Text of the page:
NASA rover discovers one of the ‘most active sources’ of dust devils on Mars

While the March Insight the lander is still waiting for a dust devil to pass to clean its solar panels, it seems that Perseverance rover sees dust devils several times a day.

A new paper detailing the first 216 days of Perseverance’s mission to Jezero Crater reports how the new Mars rover appears to be located in a “dust storm lane” that runs north to south across the planet. Jezero Crater has particularly high levels of dust and wind activity.

“Jezero Crater may be one of the most active sources of dust on the planet,” said Manuel de la Torre Juarez, deputy principal investigator of meteorological instruments at Perseverance. “Anything new we learn about dust will be useful for future missions.”

Image of the region around the Jezero crater. Credit: NASA/JPL.

The research team, led by Claire Newmann of Aeolis Research — reports that an average of four dust devils pass the rover daily. There is a period at noon local time when usually more than one dust devil per hour whistles near the rover. Additionally, strong gusts of wind produced by daytime convection cells above the crater frequently lifted dust into the air over a wide area, creating a local dust cloud. One such event covered ten times more area than the largest dust devil.

“Every time we land somewhere new on Mars, it’s an opportunity to better understand the planet’s weather,” Newman said, adding there may be more dusty weather on the way. “We had a regional dust storm right above us in January, but we’re still in the middle of dust season, so we’re very likely to see more dust storms.”

Not only has the rover detected hundreds of dust devils since landing in Jezero Crater in February 2021, but Perseverance also captured the first-ever video of gusts of wind kicking up a massive cloud of Martian dust.

The rover includes a suite of sensors called MEDA (or Mars Environmental Dynamics Analyzer). MEDA includes wind sensors, light sensors that can detect whirlwinds as they scatter sunlight around the rover, and a sky-facing camera to capture images of dust and clouds. The rover’s camera suite is also used to monitor the weather and look for passing dust devils.

This series of images from a navigation camera aboard Perseverance shows a gust of wind sweeping dust across the Martian plain beyond the rover’s tracks on June 18, 2021 (the 117th sol, or Martian day, of the mission ). The dust cloud in this GIF was estimated to be 1.5 square miles (4 square kilometers); it was the first wind-blown Martian dust cloud of this magnitude ever captured in images. Credit: NASA/JPL-Caltech/SSI Full image details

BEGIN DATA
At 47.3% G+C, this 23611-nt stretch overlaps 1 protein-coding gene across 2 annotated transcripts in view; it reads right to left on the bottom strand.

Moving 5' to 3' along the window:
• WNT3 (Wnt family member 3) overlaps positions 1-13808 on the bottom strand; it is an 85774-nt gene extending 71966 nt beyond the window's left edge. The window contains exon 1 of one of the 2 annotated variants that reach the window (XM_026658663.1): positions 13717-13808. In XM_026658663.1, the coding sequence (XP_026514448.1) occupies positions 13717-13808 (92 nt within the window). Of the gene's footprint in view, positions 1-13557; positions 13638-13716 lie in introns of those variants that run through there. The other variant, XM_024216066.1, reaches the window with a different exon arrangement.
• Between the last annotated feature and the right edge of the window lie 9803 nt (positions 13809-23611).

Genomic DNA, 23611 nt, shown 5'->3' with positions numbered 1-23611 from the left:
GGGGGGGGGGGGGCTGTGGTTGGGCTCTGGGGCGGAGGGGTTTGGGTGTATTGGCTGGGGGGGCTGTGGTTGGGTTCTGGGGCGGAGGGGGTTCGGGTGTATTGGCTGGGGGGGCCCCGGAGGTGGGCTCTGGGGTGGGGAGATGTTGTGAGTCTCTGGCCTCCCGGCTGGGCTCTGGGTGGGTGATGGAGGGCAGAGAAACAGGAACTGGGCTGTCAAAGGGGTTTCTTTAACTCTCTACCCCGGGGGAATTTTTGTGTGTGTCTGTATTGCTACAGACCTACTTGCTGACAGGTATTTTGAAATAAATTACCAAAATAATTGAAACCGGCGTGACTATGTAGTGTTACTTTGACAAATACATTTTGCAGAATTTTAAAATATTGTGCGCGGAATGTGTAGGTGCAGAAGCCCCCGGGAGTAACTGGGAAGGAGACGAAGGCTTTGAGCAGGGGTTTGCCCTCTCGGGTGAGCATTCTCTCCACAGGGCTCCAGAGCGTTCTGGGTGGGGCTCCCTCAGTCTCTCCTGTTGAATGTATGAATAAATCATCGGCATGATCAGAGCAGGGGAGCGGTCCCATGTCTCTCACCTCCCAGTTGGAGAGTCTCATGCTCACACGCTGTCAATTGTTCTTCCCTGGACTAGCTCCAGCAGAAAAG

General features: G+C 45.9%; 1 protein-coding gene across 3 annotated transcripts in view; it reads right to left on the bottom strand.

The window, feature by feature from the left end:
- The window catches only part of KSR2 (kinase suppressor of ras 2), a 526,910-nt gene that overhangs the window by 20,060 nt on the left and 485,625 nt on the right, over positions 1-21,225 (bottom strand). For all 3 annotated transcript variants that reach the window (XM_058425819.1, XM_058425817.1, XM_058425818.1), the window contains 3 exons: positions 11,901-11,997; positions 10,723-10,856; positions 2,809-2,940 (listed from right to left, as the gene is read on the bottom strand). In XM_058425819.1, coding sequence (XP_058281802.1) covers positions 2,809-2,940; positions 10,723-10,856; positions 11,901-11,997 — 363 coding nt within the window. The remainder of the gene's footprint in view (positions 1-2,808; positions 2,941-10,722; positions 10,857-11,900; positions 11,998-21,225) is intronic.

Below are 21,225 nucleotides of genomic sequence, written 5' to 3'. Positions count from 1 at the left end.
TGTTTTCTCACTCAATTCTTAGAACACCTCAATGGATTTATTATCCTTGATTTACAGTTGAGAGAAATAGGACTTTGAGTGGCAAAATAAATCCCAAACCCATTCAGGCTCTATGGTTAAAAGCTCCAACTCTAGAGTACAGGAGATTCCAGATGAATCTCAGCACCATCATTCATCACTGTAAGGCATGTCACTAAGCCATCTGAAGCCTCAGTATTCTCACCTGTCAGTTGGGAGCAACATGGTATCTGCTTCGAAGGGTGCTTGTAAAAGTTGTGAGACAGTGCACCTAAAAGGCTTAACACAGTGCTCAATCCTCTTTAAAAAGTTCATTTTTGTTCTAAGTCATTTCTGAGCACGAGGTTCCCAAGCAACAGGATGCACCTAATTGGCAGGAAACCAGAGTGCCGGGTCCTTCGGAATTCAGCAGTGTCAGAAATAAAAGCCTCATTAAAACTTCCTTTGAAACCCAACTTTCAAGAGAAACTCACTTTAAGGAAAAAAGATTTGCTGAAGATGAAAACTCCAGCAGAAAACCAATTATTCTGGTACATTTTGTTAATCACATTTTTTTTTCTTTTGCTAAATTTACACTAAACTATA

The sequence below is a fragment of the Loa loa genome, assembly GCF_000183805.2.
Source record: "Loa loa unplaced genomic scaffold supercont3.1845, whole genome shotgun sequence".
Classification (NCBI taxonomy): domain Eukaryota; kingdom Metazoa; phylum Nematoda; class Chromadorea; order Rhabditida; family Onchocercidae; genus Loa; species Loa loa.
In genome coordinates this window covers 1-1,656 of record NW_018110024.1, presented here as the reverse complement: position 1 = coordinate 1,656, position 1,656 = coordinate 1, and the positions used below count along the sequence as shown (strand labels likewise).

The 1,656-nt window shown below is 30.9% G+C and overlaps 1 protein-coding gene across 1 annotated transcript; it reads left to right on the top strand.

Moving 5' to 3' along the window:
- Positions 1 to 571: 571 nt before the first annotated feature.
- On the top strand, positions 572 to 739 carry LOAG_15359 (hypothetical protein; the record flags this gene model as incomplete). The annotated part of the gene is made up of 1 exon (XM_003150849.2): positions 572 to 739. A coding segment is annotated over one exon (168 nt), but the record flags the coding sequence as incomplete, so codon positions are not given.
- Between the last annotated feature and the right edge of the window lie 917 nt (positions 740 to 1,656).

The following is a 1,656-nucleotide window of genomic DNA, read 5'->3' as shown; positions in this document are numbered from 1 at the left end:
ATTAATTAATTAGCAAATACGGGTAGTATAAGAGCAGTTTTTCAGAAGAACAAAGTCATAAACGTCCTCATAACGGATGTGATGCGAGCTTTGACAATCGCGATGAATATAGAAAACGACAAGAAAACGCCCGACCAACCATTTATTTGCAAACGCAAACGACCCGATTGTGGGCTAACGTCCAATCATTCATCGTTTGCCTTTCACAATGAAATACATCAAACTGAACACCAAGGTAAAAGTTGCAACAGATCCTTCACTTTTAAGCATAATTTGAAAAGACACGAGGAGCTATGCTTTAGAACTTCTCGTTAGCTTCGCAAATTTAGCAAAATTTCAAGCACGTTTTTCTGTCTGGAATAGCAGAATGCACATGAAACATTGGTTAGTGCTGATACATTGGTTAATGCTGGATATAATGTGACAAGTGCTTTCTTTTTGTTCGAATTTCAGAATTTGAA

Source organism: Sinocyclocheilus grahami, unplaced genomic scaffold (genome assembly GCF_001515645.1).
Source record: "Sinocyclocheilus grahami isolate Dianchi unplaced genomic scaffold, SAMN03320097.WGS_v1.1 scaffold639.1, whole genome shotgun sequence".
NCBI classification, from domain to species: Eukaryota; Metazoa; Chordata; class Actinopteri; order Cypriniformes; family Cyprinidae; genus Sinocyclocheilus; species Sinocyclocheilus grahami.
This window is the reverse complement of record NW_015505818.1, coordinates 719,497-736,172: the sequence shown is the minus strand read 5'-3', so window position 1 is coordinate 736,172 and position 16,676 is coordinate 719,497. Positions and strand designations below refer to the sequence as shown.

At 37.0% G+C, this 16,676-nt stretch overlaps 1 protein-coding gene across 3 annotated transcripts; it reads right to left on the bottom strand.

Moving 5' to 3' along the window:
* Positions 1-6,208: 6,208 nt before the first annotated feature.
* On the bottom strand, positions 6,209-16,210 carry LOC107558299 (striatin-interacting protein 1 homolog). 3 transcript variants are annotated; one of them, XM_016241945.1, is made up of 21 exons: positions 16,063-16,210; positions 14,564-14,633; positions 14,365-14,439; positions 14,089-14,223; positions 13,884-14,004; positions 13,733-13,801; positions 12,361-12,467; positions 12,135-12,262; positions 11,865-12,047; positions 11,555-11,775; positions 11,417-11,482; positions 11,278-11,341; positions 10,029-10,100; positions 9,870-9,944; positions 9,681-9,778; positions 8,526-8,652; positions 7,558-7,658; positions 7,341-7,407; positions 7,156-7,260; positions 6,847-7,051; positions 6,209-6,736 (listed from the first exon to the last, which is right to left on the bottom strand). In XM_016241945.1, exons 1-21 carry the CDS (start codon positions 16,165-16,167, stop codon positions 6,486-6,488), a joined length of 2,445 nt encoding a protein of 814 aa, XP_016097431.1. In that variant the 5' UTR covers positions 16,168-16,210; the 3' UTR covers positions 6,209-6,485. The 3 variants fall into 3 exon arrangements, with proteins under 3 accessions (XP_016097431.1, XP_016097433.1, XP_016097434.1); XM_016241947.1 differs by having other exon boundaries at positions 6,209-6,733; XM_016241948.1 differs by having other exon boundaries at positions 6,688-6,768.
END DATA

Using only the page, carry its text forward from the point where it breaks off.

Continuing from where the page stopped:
“We think these burst uplifts are infrequent but could be responsible for much of the background dust that hovers in the Martian atmosphere all the time,” Newman said.

Since Perseverance is nuclear-powered, the rover team doesn’t have to worry about dust collecting on the solar panels and impacting the mission. But there appears to be more dust kicked up into the air at Jezero Crater, Newman said in a news release, even though “average wind speeds are lower there, and maximum wind speeds and l eddy activity are comparable to Elysium Planitia,” where InSight is located about 3,452 km (2,145 miles) away.

While wind and dust are widespread across Mars, the path of the dust storm in Jezero Crater could be due to factors such as the roughness of its surface, which may allow wind to more easily lift dust. . While the dust devils are of scientific and aesthetic interest, the sand carried by these windstorms damaged MEDA’s two wind sensors.

The team said they suspected the sand grains had damaged the fine wiring of the wind sensors, which protrude from Perseverance’s mast. These sensors are particularly vulnerable because they must remain exposed to the wind to measure it correctly. The Curiosity rover also had wind sensors damaged by dust and debris kicked up when it landed in Gale Crater.

Even with additional protective coatings on MEDA’s wires, damage was still occurring, underscoring the damaging nature of Martian dust.

De la Torre Juarez said the team is testing software changes that should allow the wind sensors to continue working.

“We collected a lot of interesting scientific data,” said de la Torre Juarez. “The wind sensors are seriously impacted, ironically, because we got what we wanted to measure.”

This article was originally published on Universe today by NANCY ATKINSON. Read it original article here.

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